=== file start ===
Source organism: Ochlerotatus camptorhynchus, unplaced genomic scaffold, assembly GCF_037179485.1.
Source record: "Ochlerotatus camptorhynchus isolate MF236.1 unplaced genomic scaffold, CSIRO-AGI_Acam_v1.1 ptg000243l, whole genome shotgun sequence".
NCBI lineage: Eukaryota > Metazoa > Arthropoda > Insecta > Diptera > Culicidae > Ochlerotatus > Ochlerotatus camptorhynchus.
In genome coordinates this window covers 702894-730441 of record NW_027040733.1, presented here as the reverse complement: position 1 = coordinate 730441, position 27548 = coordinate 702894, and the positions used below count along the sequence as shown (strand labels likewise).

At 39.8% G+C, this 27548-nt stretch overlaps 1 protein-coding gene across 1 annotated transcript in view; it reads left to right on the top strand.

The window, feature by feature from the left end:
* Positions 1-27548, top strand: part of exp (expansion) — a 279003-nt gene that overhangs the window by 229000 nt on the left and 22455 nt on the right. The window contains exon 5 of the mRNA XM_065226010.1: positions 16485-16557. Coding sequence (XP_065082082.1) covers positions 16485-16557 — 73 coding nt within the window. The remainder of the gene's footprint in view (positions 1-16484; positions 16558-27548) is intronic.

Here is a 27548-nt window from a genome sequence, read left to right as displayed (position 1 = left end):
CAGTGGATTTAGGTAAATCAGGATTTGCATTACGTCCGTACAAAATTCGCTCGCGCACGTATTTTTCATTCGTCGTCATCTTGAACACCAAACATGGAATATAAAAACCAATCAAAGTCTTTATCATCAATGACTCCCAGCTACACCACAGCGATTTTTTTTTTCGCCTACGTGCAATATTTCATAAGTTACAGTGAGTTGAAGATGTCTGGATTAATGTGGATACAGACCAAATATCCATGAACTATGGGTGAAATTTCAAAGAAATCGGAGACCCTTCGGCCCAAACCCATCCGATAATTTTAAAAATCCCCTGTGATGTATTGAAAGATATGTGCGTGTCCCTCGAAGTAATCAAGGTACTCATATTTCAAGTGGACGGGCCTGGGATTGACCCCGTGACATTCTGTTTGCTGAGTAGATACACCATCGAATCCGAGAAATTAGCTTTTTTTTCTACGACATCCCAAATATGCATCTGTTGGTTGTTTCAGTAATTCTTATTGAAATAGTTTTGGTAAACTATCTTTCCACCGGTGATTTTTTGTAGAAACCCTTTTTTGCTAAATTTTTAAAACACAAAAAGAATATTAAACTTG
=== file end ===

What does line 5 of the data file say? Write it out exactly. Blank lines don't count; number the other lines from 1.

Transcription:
At 39.8% G+C, this 27548-nt stretch overlaps 1 protein-coding gene across 1 annotated transcript in view; it reads left to right on the top strand.